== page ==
In other words, schools that are in violation of some parts of Title IX are allowed to work with the OCR toward improving their financial equity instead of receiving any type of penalty. Ever since 1992, when CSU was forced to reinstate its varsity softball team after players sued for Title IX violations, the school’s athletic department has been in such a deal with the OCR.

“Right now, the way that we are currently sitting, is that we still have an agreement with the OCR that we’re working on related to financial aid,” Smeltzer said. “What you do is you work out an agreement with OCR that says what we’re going to try to do over the next however-many-years to get in compliance. We report to them every year with major documentation of every scholarship we have.”

Since 1992, when CSU was singled out on the softball issue, the work of the athletic department and CSU President Albert Yates have greatly improved CSU’s standing with regards to Title IX compliance.

The university was even praised by the OCR in August 2000 when the federal agency said CSU was in compliance of Title IX and was free from federal monitoring.

The director of the Denver OCR said at the time, “What has been accomplished is very significant, lasting and a tribute to all.”

But since 2000, because of changes in athletic budgets, CSU has again fallen out of compliance.

However, CSU is not the only Colorado school in violation of Title IX. The Air Force Academy, which does not offer athletic scholarships, is the only Colorado school that technically fulfills all the requirements of Title IX.

Yet the OCR does not have any sort of definition for what exactly would warrant a lawsuit or action taken against a particular school.

“The OCR does not have any numerical quotas that apply to judging compliance in Civil Rights cases,” said Carlin Hertz, spokesperson for the U.S. Department of Education. “The Department of Education doesn’t comment, nor would it be appropriate to comment, on pending litigation or make comments regarding the ‘threats’ of litigations.”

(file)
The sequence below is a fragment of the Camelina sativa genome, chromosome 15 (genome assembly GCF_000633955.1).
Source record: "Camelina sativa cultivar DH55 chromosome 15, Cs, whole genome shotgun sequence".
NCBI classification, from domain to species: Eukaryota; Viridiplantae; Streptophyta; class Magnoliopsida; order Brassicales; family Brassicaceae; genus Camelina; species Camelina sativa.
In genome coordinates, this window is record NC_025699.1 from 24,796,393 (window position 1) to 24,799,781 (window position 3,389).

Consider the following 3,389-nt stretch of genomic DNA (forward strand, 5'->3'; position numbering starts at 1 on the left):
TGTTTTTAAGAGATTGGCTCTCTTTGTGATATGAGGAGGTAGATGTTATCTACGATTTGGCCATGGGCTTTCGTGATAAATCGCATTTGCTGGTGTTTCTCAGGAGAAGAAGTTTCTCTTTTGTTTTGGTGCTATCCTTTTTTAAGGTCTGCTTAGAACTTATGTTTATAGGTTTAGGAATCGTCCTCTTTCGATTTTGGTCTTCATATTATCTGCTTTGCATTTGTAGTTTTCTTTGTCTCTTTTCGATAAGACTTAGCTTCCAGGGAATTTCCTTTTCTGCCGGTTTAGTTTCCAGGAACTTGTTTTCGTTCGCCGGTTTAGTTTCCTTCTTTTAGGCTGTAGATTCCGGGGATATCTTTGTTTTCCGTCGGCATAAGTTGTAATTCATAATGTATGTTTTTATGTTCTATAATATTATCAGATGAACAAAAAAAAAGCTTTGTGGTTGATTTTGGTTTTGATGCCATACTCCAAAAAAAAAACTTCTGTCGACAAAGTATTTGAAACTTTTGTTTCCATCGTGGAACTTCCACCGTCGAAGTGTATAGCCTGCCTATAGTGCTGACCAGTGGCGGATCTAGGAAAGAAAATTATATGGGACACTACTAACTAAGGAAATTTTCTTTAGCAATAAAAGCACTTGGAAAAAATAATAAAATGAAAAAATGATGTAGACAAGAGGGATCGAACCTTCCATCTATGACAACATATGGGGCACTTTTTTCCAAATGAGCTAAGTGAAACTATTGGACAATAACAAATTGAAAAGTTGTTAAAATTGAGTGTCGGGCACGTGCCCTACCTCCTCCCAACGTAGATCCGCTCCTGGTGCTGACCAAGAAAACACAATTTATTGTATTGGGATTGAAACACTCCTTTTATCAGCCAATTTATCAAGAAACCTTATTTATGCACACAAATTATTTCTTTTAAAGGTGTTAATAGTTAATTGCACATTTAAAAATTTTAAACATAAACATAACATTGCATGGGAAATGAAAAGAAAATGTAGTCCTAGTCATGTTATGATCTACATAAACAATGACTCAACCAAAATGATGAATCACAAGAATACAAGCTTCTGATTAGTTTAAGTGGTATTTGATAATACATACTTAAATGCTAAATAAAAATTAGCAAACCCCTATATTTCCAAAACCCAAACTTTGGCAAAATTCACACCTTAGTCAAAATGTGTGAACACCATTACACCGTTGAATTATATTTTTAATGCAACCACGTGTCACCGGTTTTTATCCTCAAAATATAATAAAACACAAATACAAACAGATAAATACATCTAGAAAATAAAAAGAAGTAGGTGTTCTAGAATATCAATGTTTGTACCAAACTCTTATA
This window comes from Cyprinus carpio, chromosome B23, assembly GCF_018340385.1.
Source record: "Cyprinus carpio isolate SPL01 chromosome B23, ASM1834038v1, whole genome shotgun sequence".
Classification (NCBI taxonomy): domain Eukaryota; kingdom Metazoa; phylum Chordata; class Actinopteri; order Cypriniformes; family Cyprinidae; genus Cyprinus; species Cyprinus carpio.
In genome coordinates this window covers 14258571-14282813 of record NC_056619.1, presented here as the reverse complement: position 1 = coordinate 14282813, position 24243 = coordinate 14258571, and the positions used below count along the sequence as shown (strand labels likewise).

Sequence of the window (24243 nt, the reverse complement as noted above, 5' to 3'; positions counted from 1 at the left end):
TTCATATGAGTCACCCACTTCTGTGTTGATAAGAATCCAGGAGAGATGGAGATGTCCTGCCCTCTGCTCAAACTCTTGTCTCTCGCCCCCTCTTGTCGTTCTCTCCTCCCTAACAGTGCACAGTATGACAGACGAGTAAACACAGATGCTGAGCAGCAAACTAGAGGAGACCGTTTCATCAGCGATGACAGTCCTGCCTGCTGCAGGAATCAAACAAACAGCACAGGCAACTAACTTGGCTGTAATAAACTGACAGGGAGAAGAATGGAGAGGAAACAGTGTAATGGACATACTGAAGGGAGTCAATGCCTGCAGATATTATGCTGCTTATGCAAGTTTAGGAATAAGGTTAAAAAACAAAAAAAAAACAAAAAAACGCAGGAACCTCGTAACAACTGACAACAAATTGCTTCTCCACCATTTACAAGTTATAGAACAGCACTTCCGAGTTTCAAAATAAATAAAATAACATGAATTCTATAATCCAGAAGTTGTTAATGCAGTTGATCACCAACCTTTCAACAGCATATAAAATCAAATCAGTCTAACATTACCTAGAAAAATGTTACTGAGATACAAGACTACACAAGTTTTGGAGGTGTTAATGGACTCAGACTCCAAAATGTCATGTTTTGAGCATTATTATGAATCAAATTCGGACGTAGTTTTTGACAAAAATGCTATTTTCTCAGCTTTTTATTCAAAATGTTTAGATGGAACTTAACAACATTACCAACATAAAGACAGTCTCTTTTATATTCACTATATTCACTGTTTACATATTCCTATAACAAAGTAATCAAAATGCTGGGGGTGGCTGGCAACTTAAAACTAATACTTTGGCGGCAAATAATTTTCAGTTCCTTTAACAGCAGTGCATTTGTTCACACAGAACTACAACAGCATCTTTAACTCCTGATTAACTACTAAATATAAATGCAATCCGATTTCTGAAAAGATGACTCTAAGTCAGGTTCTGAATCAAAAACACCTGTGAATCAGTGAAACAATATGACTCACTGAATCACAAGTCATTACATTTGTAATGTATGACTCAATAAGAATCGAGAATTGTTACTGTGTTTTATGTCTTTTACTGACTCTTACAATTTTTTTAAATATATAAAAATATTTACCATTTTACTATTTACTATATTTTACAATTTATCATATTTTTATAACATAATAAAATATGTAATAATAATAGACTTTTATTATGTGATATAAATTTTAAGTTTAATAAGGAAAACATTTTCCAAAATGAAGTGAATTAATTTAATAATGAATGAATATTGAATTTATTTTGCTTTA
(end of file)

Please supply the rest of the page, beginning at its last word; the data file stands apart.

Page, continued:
There are no specific rules for equitable funding in such things as recruiting budgets, operating budgets and coaching salaries. But taken as a whole, these statistics are one way to look at what a school gives its men’s and women’s programs.

Smletzer stressed that CSU’s numbers change from year to year, and they are often skewed when a women’s team needs to only recruit one or two players rather than six or seven.

“We take a look at our (recruiting budget) and ask ‘Why is that the case?’ and we want to make sure they are explainable reasons,” Smeltzer said. “One of the things we always have to look at is that with football on the men’s side, you’re going to be replacing at least 25 players just in that one sport every year.

“When it comes to coaches salaries, they fall under Title XII which is equitable pay, so coaches salaries are based upon years of experience, college degrees and the other duties they are responsible for. But yes, I would say on the average men’s salaries are still higher, but we have to consider we do have some younger coaches on the female side. So it may take a while to get caught up there,” Smeltzer added.

Another way schools can comply with the federal guidelines of Title IX is by measuring the proportion of athletes who are women and comparing it to the proportion of undergraduates who are women. At a minus-5.15, CSU has a negative difference and does not comply with Title IX by this method, either.

“When you start putting all the pieces on the chess board, it reasonable to say that I don’t think CSU is in compliance,” Lopiano said.

But CSU is far from alone in its Title IX status. In fact, by using one method of judging compliance, CSU ranked third out of the Mountain West Conference’s eight schools in providing scholarships for women.

So CSU may still have work to do in order to technically comply with Title IX, but the university is not close to being a major culprit in the NCAA’s quest to bring equity to gender-based athletic funding.

(Should this be attributed?) YES – BECKY